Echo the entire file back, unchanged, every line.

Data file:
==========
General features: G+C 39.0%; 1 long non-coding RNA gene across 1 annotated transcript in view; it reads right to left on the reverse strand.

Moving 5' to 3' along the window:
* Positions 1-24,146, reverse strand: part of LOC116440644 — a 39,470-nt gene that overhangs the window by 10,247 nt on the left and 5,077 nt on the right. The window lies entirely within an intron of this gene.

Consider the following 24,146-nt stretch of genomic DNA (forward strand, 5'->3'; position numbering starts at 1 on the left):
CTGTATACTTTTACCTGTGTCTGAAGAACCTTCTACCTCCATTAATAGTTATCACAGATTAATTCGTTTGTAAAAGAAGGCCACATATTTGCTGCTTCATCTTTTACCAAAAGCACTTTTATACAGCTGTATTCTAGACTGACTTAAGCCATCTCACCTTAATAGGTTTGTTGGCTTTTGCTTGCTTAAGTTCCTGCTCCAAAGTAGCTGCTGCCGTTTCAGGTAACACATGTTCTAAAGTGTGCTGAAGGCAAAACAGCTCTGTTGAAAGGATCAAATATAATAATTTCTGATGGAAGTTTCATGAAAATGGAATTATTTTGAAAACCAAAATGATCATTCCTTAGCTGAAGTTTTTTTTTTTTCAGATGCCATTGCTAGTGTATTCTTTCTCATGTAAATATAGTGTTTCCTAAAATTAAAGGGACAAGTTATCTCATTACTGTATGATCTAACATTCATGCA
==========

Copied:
General features: G+C 39.0%; 1 long non-coding RNA gene across 1 annotated transcript in view; it reads right to left on the reverse strand.

Moving 5' to 3' along the window:
* Positions 1-24,146, reverse strand: part of LOC116440644 — a 39,470-nt gene that overhangs the window by 10,247 nt on the left and 5,077 nt on the right. The window lies entirely within an intron of this gene.

Consider the following 24,146-nt stretch of genomic DNA (forward strand, 5'->3'; position numbering starts at 1 on the left):
CTGTATACTTTTACCTGTGTCTGAAGAACCTTCTACCTCCATTAATAGTTATCACAGATTAATTCGTTTGTAAAAGAAGGCCACATATTTGCTGCTTCATCTTTTACCAAAAGCACTTTTATACAGCTGTATTCTAGACTGACTTAAGCCATCTCACCTTAATAGGTTTGTTGGCTTTTGCTTGCTTAAGTTCCTGCTCCAAAGTAGCTGCTGCCGTTTCAGGTAACACATGTTCTAAAGTGTGCTGAAGGCAAAACAGCTCTGTTGAAAGGATCAAATATAATAATTTCTGATGGAAGTTTCATGAAAATGGAATTATTTTGAAAACCAAAATGATCATTCCTTAGCTGAAGTTTTTTTTTTTTCAGATGCCATTGCTAGTGTATTCTTTCTCATGTAAATATAGTGTTTCCTAAAATTAAAGGGACAAGTTATCTCATTACTGTATGATCTAACATTCATGCA